Managing Equinus In Patients With Diabetes

Patrick DeHeer, DPM, FACFAS, and Brandon Borer, DPM

   We as podiatrists measure everything from X-ray angles to forefoot varus position. Yet we slap on a night splint and tell our patients to pull as tight as they can. This makes no sense to us. We should have more control and precision over the treatment of this condition.

   The lead author has made this brace ambulatory with a negative heel rocker sole, which allows ambulation with a fixed dorsiflexed position. The rocker soles are going to be removable and come in different soles to match the amount of ankle joint dorsiflexion (i.e. 5, 10 and 15 degrees). There is an adjustable wedge that goes under the hallux to engage the windlass mechanism. These wedges come in various degrees (i.e. 35, 50 and 65 degrees) and Velcro to the foot bed. The lead author has made varying degrees of wedges to allow for those with hallux limitus or rigidus. The femoral and tibial uprights are adjustable for leg and thigh length, and the physician should set the uprights. Finally, the standard foot beds will fit a small/medium size foot, but one can replace the foot bed with an extended version that will fit a large/extra-large size.

   Most manual stretching is recommended to last about 30 minutes per day.11 However, the lead author believes an hour a day is reasonable from an adherence standpoint in comparison to six to eight hours at night while disturbing the patient’s sleep. The ambulatory component of the brace is also important. The lead author foresees patients getting dressed in the morning and then putting on the brace and stretching while performing their morning rituals. A similar scenario would play itself out for the evening stretching.

   A final consideration is that this is not a brace patients will be able to buy at a drug store or on the Internet. The lead author has had patients complain about the expense of a night splint when they can find the same thing for about 20 percent of the price of the brace. This is a technical device that a physician must set, monitor and adjust. This brace will have a significant positive impact on the practice management component of your practice. Most importantly, it will provide you with a better way to treat the equinus deformity, the most significant producer of foot and ankle pathologies.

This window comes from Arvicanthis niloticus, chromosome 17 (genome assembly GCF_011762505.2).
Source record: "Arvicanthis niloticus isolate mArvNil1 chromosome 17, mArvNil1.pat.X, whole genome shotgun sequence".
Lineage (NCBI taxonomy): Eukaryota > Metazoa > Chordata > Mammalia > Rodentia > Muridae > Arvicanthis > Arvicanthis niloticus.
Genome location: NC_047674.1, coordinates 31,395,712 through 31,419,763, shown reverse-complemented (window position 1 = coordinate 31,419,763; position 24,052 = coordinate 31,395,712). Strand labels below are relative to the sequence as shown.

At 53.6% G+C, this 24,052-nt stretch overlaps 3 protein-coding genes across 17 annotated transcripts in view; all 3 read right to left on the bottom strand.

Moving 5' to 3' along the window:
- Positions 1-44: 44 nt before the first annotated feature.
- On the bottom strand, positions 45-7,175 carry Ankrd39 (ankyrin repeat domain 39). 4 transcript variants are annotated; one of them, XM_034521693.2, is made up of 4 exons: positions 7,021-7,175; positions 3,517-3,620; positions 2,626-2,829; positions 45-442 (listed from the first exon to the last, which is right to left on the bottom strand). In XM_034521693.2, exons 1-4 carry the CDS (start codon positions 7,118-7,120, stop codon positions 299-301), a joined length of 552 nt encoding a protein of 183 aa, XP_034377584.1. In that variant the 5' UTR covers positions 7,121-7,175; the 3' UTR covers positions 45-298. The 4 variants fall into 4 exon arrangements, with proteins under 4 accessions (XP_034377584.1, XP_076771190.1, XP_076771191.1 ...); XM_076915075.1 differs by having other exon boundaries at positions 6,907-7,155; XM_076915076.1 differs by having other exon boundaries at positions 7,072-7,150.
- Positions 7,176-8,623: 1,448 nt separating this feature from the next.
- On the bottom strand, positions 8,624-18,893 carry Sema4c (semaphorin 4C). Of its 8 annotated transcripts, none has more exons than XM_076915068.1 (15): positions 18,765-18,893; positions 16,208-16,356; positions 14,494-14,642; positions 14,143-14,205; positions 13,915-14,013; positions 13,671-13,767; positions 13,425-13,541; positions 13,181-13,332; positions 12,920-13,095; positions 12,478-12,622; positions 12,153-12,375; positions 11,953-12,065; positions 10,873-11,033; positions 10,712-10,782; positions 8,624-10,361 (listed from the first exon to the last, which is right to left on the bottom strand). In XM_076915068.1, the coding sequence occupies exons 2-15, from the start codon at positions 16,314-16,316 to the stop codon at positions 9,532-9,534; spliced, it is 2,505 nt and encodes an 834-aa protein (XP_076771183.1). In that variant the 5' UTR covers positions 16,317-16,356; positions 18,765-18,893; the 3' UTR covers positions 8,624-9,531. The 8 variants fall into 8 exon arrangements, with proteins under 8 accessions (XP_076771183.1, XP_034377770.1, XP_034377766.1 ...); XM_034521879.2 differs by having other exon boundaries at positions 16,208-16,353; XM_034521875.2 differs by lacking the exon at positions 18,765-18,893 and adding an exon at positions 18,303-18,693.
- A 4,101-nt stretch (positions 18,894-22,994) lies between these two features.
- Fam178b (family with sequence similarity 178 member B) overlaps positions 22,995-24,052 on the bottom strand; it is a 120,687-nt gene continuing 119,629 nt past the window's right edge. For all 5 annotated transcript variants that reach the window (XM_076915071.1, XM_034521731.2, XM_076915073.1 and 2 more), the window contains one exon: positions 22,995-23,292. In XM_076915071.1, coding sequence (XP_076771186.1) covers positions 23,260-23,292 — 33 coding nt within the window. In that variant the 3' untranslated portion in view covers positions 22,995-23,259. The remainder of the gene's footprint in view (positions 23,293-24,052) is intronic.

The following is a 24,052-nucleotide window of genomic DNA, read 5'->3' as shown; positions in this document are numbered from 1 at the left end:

What You Should Know About Tendo-Achilles Lengthening And Gastrocnemius Recession

The surgical approach to equinus is well documented in the literature and mainly focuses on two different procedures, the tendo-Achilles lengthening (TAL) or gastrocnemius recession.

   The TAL approach most surgeons commonly utilize is the Hoke triple hemisection. This procedure employs three stab incisions starting 1 cm proximal to the insertion of the gastroc-soleus complex with two medial incisions and one lateral incision between the two medial incisions. One would section the tendon through the central portion and incise in the respective direction of the stab incisions. The tendon then slides to a lengthened position. This procedure is not without potential complications such as under-lengthening or, much worse, over-lengthening.

   The gastrocnemius recession is one of my favorite procedures and is well documented in the literature.15 I prefer the Baumann intramuscular approach to lengthening of the gastrocnemius aponeurosis. This provides controlled, sequential lengthening. Place the incision at the medial aspect of the calf midway between the posterior calf and anterior border of the tibia. The incision is typically 3 to 4 cm long and one deepens this to the level of the deep fascia. Incise the fascia revealing the gastrocnemius and soleus muscle bellies. Use a finger to identify the natural separation between the aponeurosis of the two muscles and insert a speculum to spread them apart.

   With the patient’s foot dorsiflexed and the knee extended, use a long-handled #15 blade to cut the proximal portion of the gastrocnemius aponeurosis including the intramuscular septum. This is a complete release from lateral to medial. If one notes inadequate dorsiflexion, I recommend a second more distal release (1 cm distal to the initial release) over a soleus recession based on the study by Herzenberg and Lamm.15

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